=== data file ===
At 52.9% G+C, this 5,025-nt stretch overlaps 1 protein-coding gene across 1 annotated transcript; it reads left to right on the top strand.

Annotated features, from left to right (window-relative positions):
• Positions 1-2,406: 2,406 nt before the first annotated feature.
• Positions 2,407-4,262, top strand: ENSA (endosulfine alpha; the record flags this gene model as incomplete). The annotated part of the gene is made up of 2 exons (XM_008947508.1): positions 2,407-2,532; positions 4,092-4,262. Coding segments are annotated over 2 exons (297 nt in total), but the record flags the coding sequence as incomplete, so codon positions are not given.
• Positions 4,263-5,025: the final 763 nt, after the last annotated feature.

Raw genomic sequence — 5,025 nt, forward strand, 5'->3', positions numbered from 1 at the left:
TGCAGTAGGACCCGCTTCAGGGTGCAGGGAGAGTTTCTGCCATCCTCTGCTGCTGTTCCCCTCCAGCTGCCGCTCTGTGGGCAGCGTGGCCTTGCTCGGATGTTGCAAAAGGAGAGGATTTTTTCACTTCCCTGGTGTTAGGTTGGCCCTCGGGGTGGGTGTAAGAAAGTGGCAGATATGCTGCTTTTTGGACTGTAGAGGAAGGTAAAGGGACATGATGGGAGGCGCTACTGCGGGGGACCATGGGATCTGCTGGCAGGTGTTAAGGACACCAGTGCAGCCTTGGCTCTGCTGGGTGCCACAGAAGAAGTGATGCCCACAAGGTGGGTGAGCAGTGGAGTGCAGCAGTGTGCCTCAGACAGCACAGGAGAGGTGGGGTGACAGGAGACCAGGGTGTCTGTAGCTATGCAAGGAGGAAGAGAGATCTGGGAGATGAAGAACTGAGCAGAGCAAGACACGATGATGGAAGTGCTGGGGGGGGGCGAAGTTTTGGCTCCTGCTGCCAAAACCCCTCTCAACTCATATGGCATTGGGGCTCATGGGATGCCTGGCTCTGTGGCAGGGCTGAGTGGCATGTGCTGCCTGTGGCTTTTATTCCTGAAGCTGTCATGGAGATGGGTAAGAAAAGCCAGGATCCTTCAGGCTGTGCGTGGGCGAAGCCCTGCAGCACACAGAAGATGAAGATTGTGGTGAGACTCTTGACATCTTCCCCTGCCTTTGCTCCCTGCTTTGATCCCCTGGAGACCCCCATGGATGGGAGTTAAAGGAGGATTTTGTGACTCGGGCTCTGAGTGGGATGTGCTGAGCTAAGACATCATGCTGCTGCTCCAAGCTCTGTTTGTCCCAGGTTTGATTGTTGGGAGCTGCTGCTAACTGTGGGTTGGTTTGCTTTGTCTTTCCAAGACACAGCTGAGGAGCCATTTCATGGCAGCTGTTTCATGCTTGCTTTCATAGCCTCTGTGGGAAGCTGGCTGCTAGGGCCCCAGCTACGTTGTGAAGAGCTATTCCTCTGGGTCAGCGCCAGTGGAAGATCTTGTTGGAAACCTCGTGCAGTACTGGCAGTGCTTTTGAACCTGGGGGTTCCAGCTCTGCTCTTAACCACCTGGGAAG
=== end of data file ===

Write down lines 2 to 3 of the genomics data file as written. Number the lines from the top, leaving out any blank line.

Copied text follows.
Annotated features, from left to right (window-relative positions):
• Positions 1-2,406: 2,406 nt before the first annotated feature.